What did he mean by that? He’s looking at the way software has disrupted core industries in our society. The post office is gone, publishing is gone, media, and let’s return to financial institutions. We all probably don’t remember this but back in the day, you’d have to get to the bank before 4:00 on a Friday. If you didn’t, you wouldn’t have any cash on the weekend to go out. I can’t tell you the last time I’ve gone to a bank because this industry has been so profoundly disrupted by technology. You can take a picture of your check and deposit it in your account. You can pay people with Square using your mobile phone. The financial system in this country has been revolutionized with technology.
Software is eating the world.
Then, bringing those two themes together, I think we’re asked another question. How will technology reshape our society? Now for a lot of the folks in this room, you’re probably thinking, “Well, that’s not a question that I can grapple with. I’m not a technologist. I don’t know how to code, and you know, the apps on my phone work just fine. Whatever.” Let me tell you something. This is something we all here have to answer, and I’ll tell you in a minute why I think we’re best equipped to do that.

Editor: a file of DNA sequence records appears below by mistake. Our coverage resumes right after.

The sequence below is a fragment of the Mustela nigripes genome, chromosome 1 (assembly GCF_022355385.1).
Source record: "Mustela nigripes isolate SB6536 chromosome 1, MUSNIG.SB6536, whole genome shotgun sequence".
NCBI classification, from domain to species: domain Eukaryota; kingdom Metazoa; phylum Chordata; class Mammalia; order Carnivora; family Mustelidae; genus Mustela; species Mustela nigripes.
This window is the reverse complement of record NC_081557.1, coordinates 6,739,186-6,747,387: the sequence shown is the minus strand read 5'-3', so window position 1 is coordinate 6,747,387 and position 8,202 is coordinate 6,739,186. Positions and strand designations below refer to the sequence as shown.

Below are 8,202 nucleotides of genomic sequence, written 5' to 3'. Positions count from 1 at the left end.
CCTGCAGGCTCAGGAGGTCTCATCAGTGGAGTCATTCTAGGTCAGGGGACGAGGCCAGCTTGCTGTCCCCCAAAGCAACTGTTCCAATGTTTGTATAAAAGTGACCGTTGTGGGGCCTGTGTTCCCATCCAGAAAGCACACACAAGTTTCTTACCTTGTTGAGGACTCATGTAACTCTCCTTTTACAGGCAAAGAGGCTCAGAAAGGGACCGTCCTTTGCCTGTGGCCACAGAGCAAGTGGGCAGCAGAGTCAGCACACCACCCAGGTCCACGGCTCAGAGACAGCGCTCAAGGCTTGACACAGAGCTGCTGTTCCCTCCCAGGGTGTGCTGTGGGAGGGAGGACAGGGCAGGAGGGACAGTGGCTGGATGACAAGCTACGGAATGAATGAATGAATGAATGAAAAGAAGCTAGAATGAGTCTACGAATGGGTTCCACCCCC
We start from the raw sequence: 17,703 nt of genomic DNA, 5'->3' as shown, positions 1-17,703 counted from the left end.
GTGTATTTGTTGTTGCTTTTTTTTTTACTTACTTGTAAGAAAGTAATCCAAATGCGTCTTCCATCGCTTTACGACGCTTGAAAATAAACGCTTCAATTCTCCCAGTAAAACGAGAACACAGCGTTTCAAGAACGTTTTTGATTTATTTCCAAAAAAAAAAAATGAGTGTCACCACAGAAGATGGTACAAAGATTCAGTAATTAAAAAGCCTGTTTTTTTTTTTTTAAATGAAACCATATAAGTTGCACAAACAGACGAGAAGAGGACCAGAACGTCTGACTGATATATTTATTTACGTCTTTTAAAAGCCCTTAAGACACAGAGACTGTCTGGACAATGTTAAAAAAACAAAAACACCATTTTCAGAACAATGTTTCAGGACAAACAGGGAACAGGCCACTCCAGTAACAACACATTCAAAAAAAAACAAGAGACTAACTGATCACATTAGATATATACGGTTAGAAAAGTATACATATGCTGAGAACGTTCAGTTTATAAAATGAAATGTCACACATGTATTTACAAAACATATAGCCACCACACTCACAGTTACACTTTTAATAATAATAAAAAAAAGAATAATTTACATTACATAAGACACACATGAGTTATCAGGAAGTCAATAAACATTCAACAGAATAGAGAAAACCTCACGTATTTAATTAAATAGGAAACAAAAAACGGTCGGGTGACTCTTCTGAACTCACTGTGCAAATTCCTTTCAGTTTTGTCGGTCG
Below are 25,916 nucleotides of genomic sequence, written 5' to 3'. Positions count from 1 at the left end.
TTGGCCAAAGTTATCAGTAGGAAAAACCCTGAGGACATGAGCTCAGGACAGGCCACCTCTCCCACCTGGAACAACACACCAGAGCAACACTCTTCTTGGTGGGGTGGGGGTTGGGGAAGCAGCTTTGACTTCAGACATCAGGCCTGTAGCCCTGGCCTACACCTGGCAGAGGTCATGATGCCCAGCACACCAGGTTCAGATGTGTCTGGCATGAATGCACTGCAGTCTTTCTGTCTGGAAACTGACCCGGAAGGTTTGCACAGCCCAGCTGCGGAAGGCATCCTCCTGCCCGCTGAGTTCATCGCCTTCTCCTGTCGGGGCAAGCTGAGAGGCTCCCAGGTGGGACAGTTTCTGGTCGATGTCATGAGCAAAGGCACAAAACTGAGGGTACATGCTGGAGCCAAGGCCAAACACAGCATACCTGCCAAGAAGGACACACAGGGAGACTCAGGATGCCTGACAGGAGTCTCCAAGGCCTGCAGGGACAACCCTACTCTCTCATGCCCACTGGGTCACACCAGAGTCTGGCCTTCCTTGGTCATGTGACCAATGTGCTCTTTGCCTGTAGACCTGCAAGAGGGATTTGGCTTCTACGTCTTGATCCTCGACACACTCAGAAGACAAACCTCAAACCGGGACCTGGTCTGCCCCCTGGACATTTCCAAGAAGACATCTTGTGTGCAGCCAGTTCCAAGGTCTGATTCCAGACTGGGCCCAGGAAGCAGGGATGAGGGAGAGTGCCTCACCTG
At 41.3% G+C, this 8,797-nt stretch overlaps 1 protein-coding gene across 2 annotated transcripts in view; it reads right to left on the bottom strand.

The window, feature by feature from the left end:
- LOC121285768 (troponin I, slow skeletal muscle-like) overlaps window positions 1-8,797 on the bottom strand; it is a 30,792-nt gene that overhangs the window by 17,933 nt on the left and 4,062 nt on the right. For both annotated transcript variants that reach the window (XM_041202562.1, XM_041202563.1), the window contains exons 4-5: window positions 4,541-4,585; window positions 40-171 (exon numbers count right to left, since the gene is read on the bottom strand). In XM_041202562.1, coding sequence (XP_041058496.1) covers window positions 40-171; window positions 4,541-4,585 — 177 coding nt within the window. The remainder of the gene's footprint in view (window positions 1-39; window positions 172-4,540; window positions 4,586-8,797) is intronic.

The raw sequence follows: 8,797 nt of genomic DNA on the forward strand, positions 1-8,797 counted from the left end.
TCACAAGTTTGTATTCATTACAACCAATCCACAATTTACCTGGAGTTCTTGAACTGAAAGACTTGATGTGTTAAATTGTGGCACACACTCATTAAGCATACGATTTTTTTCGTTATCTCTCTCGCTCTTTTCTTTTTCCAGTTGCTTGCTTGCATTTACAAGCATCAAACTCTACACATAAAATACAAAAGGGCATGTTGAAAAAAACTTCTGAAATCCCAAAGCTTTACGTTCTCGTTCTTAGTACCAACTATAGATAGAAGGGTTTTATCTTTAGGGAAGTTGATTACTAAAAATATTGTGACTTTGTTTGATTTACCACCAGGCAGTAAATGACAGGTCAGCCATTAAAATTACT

This is a quote from a former Google engineer. He was riffing off Ginsberg’s “Howl.” He said this. He said,
“The greatest minds of my generation are optimizing click ads.”
Fantastically talented engineers aren’t using their skills for good. They’re using it to make a profit. They’re not asking these hard questions, so who will? I think we have to, and this is the connection back to the liberal arts because even if you think you don’t have the skills for technology, because of the liberal arts, you’re equipped with the skills to analyze, to think, to read, to write, the skills you need to grapple with these important questions. More than that, I think the liberal arts also teaches us important values.
You guys know this, right? In Gov 20, we read Tocqueville and learned about how democracy works in the modern age. In Lit 10, we read Orwell and learned about the importance of good communication and the curious dynamics of power. In Philosophy 10, we learned about Rawls and our connection to people. These are our values, and the liberal arts gives us the tools to understand how they could be borne out in our real lives.